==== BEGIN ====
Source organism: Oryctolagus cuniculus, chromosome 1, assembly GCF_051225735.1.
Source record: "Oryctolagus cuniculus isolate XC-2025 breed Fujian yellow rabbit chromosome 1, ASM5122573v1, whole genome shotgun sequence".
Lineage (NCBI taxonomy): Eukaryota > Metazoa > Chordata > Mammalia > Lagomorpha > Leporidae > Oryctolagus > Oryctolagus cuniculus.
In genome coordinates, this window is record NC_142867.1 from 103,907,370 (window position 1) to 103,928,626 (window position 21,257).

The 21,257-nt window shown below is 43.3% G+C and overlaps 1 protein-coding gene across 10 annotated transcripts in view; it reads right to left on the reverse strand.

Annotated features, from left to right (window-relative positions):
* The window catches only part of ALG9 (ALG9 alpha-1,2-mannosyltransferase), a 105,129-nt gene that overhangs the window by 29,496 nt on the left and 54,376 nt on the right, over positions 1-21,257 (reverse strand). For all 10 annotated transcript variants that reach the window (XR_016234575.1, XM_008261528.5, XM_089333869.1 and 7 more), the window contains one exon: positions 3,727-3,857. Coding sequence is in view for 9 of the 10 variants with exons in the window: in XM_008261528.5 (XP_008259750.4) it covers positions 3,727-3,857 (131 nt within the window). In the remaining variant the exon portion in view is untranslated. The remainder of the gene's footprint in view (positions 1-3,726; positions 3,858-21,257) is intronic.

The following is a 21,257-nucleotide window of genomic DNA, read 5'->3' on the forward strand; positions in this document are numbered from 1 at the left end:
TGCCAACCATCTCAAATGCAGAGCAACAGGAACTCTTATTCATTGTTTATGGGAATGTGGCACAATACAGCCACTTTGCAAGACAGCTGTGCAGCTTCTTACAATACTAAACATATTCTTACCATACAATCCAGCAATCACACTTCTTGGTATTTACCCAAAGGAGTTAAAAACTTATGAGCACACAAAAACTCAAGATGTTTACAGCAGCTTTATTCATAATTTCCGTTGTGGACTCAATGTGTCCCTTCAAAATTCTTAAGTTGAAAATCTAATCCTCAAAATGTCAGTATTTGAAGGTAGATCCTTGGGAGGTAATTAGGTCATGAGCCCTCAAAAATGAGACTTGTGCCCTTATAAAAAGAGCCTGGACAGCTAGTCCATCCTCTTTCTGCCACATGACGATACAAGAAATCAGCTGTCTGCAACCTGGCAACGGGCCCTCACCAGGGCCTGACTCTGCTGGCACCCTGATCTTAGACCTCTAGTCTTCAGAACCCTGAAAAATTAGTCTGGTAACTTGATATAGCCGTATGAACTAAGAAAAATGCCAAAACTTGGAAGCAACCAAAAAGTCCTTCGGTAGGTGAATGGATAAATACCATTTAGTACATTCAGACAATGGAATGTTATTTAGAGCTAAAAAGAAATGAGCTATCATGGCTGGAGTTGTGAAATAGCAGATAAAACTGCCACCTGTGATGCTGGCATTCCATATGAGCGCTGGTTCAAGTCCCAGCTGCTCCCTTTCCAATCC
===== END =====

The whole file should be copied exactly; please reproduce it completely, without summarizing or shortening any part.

Source organism: Oryctolagus cuniculus, chromosome 1, assembly GCF_051225735.1.
Source record: "Oryctolagus cuniculus isolate XC-2025 breed Fujian yellow rabbit chromosome 1, ASM5122573v1, whole genome shotgun sequence".
Lineage (NCBI taxonomy): Eukaryota > Metazoa > Chordata > Mammalia > Lagomorpha > Leporidae > Oryctolagus > Oryctolagus cuniculus.
In genome coordinates, this window is record NC_142867.1 from 103,907,370 (window position 1) to 103,928,626 (window position 21,257).

The 21,257-nt window shown below is 43.3% G+C and overlaps 1 protein-coding gene across 10 annotated transcripts in view; it reads right to left on the reverse strand.

Annotated features, from left to right (window-relative positions):
* The window catches only part of ALG9 (ALG9 alpha-1,2-mannosyltransferase), a 105,129-nt gene that overhangs the window by 29,496 nt on the left and 54,376 nt on the right, over positions 1-21,257 (reverse strand). For all 10 annotated transcript variants that reach the window (XR_016234575.1, XM_008261528.5, XM_089333869.1 and 7 more), the window contains one exon: positions 3,727-3,857. Coding sequence is in view for 9 of the 10 variants with exons in the window: in XM_008261528.5 (XP_008259750.4) it covers positions 3,727-3,857 (131 nt within the window). In the remaining variant the exon portion in view is untranslated. The remainder of the gene's footprint in view (positions 1-3,726; positions 3,858-21,257) is intronic.

The following is a 21,257-nucleotide window of genomic DNA, read 5'->3' on the forward strand; positions in this document are numbered from 1 at the left end:
TGCCAACCATCTCAAATGCAGAGCAACAGGAACTCTTATTCATTGTTTATGGGAATGTGGCACAATACAGCCACTTTGCAAGACAGCTGTGCAGCTTCTTACAATACTAAACATATTCTTACCATACAATCCAGCAATCACACTTCTTGGTATTTACCCAAAGGAGTTAAAAACTTATGAGCACACAAAAACTCAAGATGTTTACAGCAGCTTTATTCATAATTTCCGTTGTGGACTCAATGTGTCCCTTCAAAATTCTTAAGTTGAAAATCTAATCCTCAAAATGTCAGTATTTGAAGGTAGATCCTTGGGAGGTAATTAGGTCATGAGCCCTCAAAAATGAGACTTGTGCCCTTATAAAAAGAGCCTGGACAGCTAGTCCATCCTCTTTCTGCCACATGACGATACAAGAAATCAGCTGTCTGCAACCTGGCAACGGGCCCTCACCAGGGCCTGACTCTGCTGGCACCCTGATCTTAGACCTCTAGTCTTCAGAACCCTGAAAAATTAGTCTGGTAACTTGATATAGCCGTATGAACTAAGAAAAATGCCAAAACTTGGAAGCAACCAAAAAGTCCTTCGGTAGGTGAATGGATAAATACCATTTAGTACATTCAGACAATGGAATGTTATTTAGAGCTAAAAAGAAATGAGCTATCATGGCTGGAGTTGTGAAATAGCAGATAAAACTGCCACCTGTGATGCTGGCATTCCATATGAGCGCTGGTTCAAGTCCCAGCTGCTCCCTTTCCAATCC